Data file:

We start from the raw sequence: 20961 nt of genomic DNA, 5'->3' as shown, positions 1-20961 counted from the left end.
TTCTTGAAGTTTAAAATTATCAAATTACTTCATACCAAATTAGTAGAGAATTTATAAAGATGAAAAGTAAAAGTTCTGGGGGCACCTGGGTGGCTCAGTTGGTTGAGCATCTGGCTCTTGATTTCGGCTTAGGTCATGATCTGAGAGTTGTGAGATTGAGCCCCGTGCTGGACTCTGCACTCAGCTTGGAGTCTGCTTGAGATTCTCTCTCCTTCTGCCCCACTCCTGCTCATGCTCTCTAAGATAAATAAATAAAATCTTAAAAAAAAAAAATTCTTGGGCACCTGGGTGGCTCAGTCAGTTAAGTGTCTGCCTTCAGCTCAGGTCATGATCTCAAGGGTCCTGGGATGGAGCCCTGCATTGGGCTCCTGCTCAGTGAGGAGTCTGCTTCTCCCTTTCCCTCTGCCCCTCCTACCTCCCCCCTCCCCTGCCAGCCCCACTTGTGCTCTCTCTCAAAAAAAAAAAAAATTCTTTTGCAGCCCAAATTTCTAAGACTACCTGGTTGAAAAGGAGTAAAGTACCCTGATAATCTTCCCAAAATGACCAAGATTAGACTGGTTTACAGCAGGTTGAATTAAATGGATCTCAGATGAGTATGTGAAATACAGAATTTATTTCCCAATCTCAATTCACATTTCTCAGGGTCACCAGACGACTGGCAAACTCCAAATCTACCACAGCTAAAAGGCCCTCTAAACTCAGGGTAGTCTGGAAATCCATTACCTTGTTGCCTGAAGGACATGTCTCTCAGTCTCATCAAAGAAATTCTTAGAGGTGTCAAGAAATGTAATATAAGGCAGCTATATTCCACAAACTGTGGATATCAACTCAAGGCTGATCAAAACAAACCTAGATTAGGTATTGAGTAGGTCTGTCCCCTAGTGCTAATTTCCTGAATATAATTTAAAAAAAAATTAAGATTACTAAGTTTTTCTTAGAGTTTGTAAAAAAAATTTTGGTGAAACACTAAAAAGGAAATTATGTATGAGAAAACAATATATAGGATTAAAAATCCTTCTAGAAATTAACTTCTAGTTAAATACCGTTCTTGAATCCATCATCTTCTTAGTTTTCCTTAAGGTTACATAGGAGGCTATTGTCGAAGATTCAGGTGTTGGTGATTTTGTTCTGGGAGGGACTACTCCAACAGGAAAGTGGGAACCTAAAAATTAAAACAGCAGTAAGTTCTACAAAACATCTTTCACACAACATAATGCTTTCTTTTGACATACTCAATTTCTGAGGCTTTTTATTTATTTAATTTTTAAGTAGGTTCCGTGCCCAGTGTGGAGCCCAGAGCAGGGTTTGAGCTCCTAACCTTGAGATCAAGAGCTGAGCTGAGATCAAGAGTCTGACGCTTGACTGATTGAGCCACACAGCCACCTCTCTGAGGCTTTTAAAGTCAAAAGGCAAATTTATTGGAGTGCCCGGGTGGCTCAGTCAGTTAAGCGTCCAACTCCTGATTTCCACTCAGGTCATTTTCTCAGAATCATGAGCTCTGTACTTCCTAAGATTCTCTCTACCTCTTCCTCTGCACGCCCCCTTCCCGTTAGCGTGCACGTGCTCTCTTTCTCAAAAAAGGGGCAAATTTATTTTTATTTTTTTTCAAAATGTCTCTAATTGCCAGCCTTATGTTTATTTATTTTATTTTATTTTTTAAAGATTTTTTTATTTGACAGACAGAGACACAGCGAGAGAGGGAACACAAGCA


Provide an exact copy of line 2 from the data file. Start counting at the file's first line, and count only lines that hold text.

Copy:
TTCTTGAAGTTTAAAATTATCAAATTACTTCATACCAAATTAGTAGAGAATTTATAAAGATGAAAAGTAAAAGTTCTGGGGGCACCTGGGTGGCTCAGTTGGTTGAGCATCTGGCTCTTGATTTCGGCTTAGGTCATGATCTGAGAGTTGTGAGATTGAGCCCCGTGCTGGACTCTGCACTCAGCTTGGAGTCTGCTTGAGATTCTCTCTCCTTCTGCCCCACTCCTGCTCATGCTCTCTAAGATAAATAAATAAAATCTTAAAAAAAAAAAATTCTTGGGCACCTGGGTGGCTCAGTCAGTTAAGTGTCTGCCTTCAGCTCAGGTCATGATCTCAAGGGTCCTGGGATGGAGCCCTGCATTGGGCTCCTGCTCAGTGAGGAGTCTGCTTCTCCCTTTCCCTCTGCCCCTCCTACCTCCCCCCTCCCCTGCCAGCCCCACTTGTGCTCTCTCTCAAAAAAAAAAAAAATTCTTTTGCAGCCCAAATTTCTAAGACTACCTGGTTGAAAAGGAGTAAAGTACCCTGATAATCTTCCCAAAATGACCAAGATTAGACTGGTTTACAGCAGGTTGAATTAAATGGATCTCAGATGAGTATGTGAAATACAGAATTTATTTCCCAATCTCAATTCACATTTCTCAGGGTCACCAGACGACTGGCAAACTCCAAATCTACCACAGCTAAAAGGCCCTCTAAACTCAGGGTAGTCTGGAAATCCATTACCTTGTTGCCTGAAGGACATGTCTCTCAGTCTCATCAAAGAAATTCTTAGAGGTGTCAAGAAATGTAATATAAGGCAGCTATATTCCACAAACTGTGGATATCAACTCAAGGCTGATCAAAACAAACCTAGATTAGGTATTGAGTAGGTCTGTCCCCTAGTGCTAATTTCCTGAATATAATTTAAAAAAAAATTAAGATTACTAAGTTTTTCTTAGAGTTTGTAAAAAAAATTTTGGTGAAACACTAAAAAGGAAATTATGTATGAGAAAACAATATATAGGATTAAAAATCCTTCTAGAAATTAACTTCTAGTTAAATACCGTTCTTGAATCCATCATCTTCTTAGTTTTCCTTAAGGTTACATAGGAGGCTATTGTCGAAGATTCAGGTGTTGGTGATTTTGTTCTGGGAGGGACTACTCCAACAGGAAAGTGGGAACCTAAAAATTAAAACAGCAGTAAGTTCTACAAAACATCTTTCACACAACATAATGCTTTCTTTTGACATACTCAATTTCTGAGGCTTTTTATTTATTTAATTTTTAAGTAGGTTCCGTGCCCAGTGTGGAGCCCAGAGCAGGGTTTGAGCTCCTAACCTTGAGATCAAGAGCTGAGCTGAGATCAAGAGTCTGACGCTTGACTGATTGAGCCACACAGCCACCTCTCTGAGGCTTTTAAAGTCAAAAGGCAAATTTATTGGAGTGCCCGGGTGGCTCAGTCAGTTAAGCGTCCAACTCCTGATTTCCACTCAGGTCATTTTCTCAGAATCATGAGCTCTGTACTTCCTAAGATTCTCTCTACCTCTTCCTCTGCACGCCCCCTTCCCGTTAGCGTGCACGTGCTCTCTTTCTCAAAAAAGGGGCAAATTTATTTTTATTTTTTTTCAAAATGTCTCTAATTGCCAGCCTTATGTTTATTTATTTTATTTTATTTTTTAAAGATTTTTTTATTTGACAGACAGAGACACAGCGAGAGAGGGAACACAAGCA